Influencers Speak Out On Their Most Successful 2014 Strategy
Wondering what 2015 will hold for you and your business?
Let’s see if we can’t learn a bit from the lessons of 2014 before diving headfirst into the murky waters of 2015.
We asked some of our industry’s top thought-leaders and most impactful marketers the question “ What was something new you tried in 2014 that gave you great results? ”
Read on for their responses!
#1. Neal Schaffer Pins to Win
2014 was the year in which I tried to strategically leverage Pinterest marketing for website traffic generation. I realized that Pinterest was a large generator of social traffic, but I had misunderstood that [the platform] only applied to ecommerce sites. It doesn’t. The same users on Pinterest are also on other social networks, and they form the same consumer demographic that you would find on Facebook.
By doing a number of things, including taking a strategic approach to Pinterest board creation, joining community boards, inviting some selected users to my own Pinterest boards, sharing a lot of other great pins that already exist on Pinterest, and, in essence, spending more time on Pinterest and becoming a larger part of the community there, I learned a great deal, made new friends, and more importantly Pinterest came out of nowhere to now generate the* 2nd-most traffic to Maximize Social Business after Twitter.*
If you’re on Pinterest, give my boards a look! http://pinterest.com/nealschaffer/
#2. Jeff Bullas Flips his Content
It was about a year ago that I noticed significant traffic starting to come from Flipboard. So in 2014 I created a personalized Jeffbullas.com Blog Magazine on Flipboard that collates my posts in a visual format. It doesn’t take long to set up and is free.
It is both easy to view on mobile and taps into the visual marketing trend. It provides another content marketing distribution point that sometimes exceeds the traffic that comes from Facebook.
Jeff Bullas is a blogger, author, strategist and speaker and works with companies and executives to optimize their online personal and company presence and brand with digital and social media marketing.
#3. Brandon Schaefer Goes Off the Grid
This may sound crazy… but the one thing I tried in 2014 that got me the greatest results is actually turning off all my automated responders and automated posting schedules. By taking the time to personally engage with anyone that mentioned myself, or my brand, in real time, my results skyrocketed.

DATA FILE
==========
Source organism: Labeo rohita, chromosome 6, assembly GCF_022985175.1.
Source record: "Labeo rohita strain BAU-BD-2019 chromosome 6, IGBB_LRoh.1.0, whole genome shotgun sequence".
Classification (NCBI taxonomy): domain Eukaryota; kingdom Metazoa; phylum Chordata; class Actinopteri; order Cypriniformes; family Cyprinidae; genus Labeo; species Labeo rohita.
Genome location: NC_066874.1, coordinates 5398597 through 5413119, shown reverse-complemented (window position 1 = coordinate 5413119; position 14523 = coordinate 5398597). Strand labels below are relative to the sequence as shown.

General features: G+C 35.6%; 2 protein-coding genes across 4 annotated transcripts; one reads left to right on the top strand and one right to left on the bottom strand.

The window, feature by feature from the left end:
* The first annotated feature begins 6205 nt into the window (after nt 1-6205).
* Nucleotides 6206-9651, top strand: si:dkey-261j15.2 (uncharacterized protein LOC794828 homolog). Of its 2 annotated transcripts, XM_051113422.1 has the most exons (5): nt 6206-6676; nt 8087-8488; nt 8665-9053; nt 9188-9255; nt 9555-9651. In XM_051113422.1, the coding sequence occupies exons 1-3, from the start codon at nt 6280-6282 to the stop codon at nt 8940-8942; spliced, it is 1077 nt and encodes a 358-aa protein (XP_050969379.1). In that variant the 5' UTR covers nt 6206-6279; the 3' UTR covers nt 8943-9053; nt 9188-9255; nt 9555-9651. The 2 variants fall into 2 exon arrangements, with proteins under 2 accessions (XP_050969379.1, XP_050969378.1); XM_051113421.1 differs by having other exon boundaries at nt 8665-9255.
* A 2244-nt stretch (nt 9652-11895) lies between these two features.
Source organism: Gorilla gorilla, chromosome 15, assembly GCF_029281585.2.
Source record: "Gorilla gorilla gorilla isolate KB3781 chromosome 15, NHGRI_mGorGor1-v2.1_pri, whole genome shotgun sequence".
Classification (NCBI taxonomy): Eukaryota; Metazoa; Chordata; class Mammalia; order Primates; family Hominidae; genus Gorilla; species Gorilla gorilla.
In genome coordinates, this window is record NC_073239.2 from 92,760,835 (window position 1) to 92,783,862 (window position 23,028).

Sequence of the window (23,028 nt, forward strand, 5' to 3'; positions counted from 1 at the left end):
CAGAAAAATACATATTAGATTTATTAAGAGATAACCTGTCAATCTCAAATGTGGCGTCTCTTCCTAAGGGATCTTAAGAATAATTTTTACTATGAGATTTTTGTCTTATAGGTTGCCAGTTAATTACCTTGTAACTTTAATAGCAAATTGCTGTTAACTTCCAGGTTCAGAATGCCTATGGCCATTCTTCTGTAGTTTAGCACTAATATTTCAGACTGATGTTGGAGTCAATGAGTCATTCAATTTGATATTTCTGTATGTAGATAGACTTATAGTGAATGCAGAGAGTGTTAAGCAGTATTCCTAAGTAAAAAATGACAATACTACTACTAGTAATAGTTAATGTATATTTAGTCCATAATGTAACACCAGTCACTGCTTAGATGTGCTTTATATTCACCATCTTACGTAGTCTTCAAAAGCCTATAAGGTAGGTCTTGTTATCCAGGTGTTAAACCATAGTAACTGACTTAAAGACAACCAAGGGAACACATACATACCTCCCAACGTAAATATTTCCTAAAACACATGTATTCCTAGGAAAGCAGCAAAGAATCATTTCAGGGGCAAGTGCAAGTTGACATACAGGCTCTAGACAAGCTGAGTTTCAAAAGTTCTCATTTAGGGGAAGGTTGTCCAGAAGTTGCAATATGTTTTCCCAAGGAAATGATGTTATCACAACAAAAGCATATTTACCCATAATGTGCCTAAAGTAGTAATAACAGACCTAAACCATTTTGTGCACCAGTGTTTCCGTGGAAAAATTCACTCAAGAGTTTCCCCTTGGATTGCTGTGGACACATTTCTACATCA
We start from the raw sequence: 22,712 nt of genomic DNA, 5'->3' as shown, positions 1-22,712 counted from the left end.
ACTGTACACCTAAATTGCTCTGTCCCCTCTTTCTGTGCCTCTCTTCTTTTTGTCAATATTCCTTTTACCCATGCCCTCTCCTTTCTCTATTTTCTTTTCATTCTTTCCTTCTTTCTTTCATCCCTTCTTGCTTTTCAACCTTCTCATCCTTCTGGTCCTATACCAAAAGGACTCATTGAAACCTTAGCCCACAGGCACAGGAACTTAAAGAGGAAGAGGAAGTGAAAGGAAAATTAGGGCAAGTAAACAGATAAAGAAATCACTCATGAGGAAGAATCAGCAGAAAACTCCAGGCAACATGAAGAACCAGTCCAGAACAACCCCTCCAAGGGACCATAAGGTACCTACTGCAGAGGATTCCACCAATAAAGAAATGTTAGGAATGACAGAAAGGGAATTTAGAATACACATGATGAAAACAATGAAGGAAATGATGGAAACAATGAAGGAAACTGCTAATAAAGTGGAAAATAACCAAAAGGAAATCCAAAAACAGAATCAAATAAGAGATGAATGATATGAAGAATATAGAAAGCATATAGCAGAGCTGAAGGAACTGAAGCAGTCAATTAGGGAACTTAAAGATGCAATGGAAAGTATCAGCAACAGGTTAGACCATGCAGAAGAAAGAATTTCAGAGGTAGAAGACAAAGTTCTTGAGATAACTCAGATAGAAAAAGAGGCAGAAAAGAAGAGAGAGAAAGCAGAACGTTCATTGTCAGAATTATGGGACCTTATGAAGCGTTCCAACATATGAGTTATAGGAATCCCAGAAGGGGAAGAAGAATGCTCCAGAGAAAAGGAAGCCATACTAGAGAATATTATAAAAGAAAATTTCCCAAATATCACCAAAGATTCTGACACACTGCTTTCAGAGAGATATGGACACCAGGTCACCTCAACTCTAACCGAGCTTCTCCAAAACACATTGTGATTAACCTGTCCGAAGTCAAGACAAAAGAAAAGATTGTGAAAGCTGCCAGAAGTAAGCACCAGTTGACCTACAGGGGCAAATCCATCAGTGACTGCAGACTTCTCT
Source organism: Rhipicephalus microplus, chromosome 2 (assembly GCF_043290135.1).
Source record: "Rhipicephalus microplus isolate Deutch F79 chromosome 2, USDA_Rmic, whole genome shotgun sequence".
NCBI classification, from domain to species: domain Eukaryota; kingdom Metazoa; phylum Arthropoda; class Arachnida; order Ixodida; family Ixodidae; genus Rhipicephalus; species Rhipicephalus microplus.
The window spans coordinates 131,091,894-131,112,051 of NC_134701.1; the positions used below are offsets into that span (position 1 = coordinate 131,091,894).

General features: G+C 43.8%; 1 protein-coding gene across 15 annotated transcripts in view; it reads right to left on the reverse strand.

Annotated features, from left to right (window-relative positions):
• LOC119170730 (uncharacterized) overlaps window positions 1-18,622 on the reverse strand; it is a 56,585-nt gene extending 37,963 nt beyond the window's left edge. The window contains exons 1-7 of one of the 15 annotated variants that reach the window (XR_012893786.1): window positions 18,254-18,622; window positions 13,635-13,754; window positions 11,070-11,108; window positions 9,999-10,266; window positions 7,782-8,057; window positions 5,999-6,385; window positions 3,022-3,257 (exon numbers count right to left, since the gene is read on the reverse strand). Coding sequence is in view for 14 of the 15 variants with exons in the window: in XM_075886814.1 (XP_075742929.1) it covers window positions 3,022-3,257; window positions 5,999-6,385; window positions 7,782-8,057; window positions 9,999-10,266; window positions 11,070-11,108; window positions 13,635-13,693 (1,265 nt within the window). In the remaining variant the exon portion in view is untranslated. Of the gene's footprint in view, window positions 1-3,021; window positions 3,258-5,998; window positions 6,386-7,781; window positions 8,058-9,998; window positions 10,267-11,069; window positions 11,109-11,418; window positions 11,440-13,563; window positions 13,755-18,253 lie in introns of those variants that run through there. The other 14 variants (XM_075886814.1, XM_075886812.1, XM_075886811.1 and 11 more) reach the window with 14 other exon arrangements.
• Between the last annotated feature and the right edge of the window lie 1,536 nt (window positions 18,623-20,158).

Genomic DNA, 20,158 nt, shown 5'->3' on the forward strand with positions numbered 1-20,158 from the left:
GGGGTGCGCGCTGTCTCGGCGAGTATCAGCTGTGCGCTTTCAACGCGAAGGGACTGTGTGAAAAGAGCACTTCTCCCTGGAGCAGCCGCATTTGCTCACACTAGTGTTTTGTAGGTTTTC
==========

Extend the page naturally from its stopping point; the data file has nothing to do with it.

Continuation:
#4. Alex Turnbull Takes the Path Less Traveled
While blogging has been a cornerstone strategy for [Groove] for some time now, 2014 was the year we shifted nearly our entire marketing focus to content. We unapologetically culled distractions and got rid of anything that wasn’t generating a return for us (like Facebook), and tripled down on content with guest posting and a second blog focused entirely on customer support. Narrowly focusing our limited resources has helped us execute much better and get an even greater return on effort.
I think the important takeaway here isn’t necessarily that every business should blog, but that you shouldn’t chase tactics just because you’re “supposed” to be doing them. Instead, figure out what the highest-ROI channels and strategies are for your business, and focus completely on doing them as well as humanly possible.
#5. Rebekah Radice Slides into Home
I have always been a huge fan of repurposing content, but decided to take that up level in 2014. The biggest impact came from Slideshare. I took posts, presentations and Google Hangouts and repurposed the content for Slideshare.
Those decks were then turned into other shareable pieces of content. This would start with a blog post and move to social media. The results were significant. Not only did traffic on my blog increase due to the added exposure, but I even made it to Slideshare’s featured list. The tactic was a huge win for the year!
A Los Angeles native with over 17 years marketing experience, Rebekah Radice is a highly sought-after keynote speaker, brand ambassador, social media writer, digital marketing specialist and business consultant. Rebekah is co-founder of Imagine WOW and Social Success Academy, a digital marketing agency and social media training platform designed to help businesses and brands build a vibrant online presence.
#6. Mike Allton Hangs Out
The one “new thing” that I tried in 2014 that yielded amazing results was Google+ Hangouts. Specifically, being a guest “expert” on popular Hangouts On Air (HOAs) that are regularly scheduled and have faithful audiences. By working hard at being a good and informative guest, I was able to leverage that into multiple guest appearances throughout the year , even return-invites to some of the same shows, and really catapult my reputation as a prolific blogger and social media consultant.
While it technically wasn’t new to 2014, as I appeared on a few shows late in 2013, it was something that I made a decision to do in January. I’d been invited in December of 2013 to be a co-host on a popular weekly show, and was also being pushed to start a show of my own. But neither commitment appealed to me. Instead, I decided it would be better for me to be a guest, like a guest blogger on a popular blog site, and be able to reach vastly different audiences with each appearance.
And the results were incredible. I maintained a schedule of 1 or 2 appearances a week through the first three quarters of 2014 and it led to a tremendous increase in visibility and business for me. It’s a technique that I have and will continue to recommend to other businesses.